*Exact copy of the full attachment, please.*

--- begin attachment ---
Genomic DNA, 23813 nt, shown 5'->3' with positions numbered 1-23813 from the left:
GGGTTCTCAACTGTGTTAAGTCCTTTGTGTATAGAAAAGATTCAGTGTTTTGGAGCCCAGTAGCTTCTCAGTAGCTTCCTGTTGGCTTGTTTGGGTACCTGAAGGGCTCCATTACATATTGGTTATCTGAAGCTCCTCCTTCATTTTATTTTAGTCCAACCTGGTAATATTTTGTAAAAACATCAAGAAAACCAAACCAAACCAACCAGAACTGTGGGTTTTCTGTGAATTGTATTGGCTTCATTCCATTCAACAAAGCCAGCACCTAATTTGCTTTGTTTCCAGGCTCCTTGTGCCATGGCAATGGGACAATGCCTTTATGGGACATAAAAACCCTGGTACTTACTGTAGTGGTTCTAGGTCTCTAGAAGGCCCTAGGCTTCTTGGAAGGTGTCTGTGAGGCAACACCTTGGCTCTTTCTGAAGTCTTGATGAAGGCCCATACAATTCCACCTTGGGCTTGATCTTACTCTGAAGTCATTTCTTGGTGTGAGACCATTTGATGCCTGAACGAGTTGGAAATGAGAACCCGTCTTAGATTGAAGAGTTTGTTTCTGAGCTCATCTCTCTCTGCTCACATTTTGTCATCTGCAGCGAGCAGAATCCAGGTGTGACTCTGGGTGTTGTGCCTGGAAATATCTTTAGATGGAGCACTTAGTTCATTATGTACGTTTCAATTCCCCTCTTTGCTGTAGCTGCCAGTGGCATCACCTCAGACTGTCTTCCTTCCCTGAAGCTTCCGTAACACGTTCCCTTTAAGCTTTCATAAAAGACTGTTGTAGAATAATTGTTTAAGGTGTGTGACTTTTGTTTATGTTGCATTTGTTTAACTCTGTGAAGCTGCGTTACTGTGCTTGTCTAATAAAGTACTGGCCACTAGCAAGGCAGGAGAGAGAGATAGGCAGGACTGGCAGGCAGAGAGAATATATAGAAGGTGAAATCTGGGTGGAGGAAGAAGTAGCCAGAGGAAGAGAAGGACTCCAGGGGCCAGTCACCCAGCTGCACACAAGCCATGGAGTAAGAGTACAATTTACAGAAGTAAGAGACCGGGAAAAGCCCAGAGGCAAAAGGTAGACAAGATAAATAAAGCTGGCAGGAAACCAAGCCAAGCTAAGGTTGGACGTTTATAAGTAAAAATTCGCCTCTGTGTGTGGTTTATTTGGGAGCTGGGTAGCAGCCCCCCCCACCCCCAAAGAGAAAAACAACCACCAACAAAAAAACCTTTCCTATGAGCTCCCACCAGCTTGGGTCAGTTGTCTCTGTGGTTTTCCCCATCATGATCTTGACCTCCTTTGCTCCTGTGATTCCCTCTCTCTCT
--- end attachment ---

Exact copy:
Genomic DNA, 23813 nt, shown 5'->3' with positions numbered 1-23813 from the left:
GGGTTCTCAACTGTGTTAAGTCCTTTGTGTATAGAAAAGATTCAGTGTTTTGGAGCCCAGTAGCTTCTCAGTAGCTTCCTGTTGGCTTGTTTGGGTACCTGAAGGGCTCCATTACATATTGGTTATCTGAAGCTCCTCCTTCATTTTATTTTAGTCCAACCTGGTAATATTTTGTAAAAACATCAAGAAAACCAAACCAAACCAACCAGAACTGTGGGTTTTCTGTGAATTGTATTGGCTTCATTCCATTCAACAAAGCCAGCACCTAATTTGCTTTGTTTCCAGGCTCCTTGTGCCATGGCAATGGGACAATGCCTTTATGGGACATAAAAACCCTGGTACTTACTGTAGTGGTTCTAGGTCTCTAGAAGGCCCTAGGCTTCTTGGAAGGTGTCTGTGAGGCAACACCTTGGCTCTTTCTGAAGTCTTGATGAAGGCCCATACAATTCCACCTTGGGCTTGATCTTACTCTGAAGTCATTTCTTGGTGTGAGACCATTTGATGCCTGAACGAGTTGGAAATGAGAACCCGTCTTAGATTGAAGAGTTTGTTTCTGAGCTCATCTCTCTCTGCTCACATTTTGTCATCTGCAGCGAGCAGAATCCAGGTGTGACTCTGGGTGTTGTGCCTGGAAATATCTTTAGATGGAGCACTTAGTTCATTATGTACGTTTCAATTCCCCTCTTTGCTGTAGCTGCCAGTGGCATCACCTCAGACTGTCTTCCTTCCCTGAAGCTTCCGTAACACGTTCCCTTTAAGCTTTCATAAAAGACTGTTGTAGAATAATTGTTTAAGGTGTGTGACTTTTGTTTATGTTGCATTTGTTTAACTCTGTGAAGCTGCGTTACTGTGCTTGTCTAATAAAGTACTGGCCACTAGCAAGGCAGGAGAGAGAGATAGGCAGGACTGGCAGGCAGAGAGAATATATAGAAGGTGAAATCTGGGTGGAGGAAGAAGTAGCCAGAGGAAGAGAAGGACTCCAGGGGCCAGTCACCCAGCTGCACACAAGCCATGGAGTAAGAGTACAATTTACAGAAGTAAGAGACCGGGAAAAGCCCAGAGGCAAAAGGTAGACAAGATAAATAAAGCTGGCAGGAAACCAAGCCAAGCTAAGGTTGGACGTTTATAAGTAAAAATTCGCCTCTGTGTGTGGTTTATTTGGGAGCTGGGTAGCAGCCCCCCCCACCCCCAAAGAGAAAAACAACCACCAACAAAAAAACCTTTCCTATGAGCTCCCACCAGCTTGGGTCAGTTGTCTCTGTGGTTTTCCCCATCATGATCTTGACCTCCTTTGCTCCTGTGATTCCCTCTCTCTCT